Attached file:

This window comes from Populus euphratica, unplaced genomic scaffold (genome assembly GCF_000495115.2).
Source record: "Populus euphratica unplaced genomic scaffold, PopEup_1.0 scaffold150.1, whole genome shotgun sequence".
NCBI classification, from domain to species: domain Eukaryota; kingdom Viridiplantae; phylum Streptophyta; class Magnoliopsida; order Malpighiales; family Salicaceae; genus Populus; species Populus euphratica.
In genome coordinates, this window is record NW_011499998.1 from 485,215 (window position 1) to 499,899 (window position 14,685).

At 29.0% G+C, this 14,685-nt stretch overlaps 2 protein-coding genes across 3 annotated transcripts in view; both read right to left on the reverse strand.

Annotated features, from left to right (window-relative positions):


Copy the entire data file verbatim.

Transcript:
This window comes from Populus euphratica, unplaced genomic scaffold (genome assembly GCF_000495115.2).
Source record: "Populus euphratica unplaced genomic scaffold, PopEup_1.0 scaffold150.1, whole genome shotgun sequence".
NCBI classification, from domain to species: domain Eukaryota; kingdom Viridiplantae; phylum Streptophyta; class Magnoliopsida; order Malpighiales; family Salicaceae; genus Populus; species Populus euphratica.
In genome coordinates, this window is record NW_011499998.1 from 485,215 (window position 1) to 499,899 (window position 14,685).

At 29.0% G+C, this 14,685-nt stretch overlaps 2 protein-coding genes across 3 annotated transcripts in view; both read right to left on the reverse strand.

Annotated features, from left to right (window-relative positions):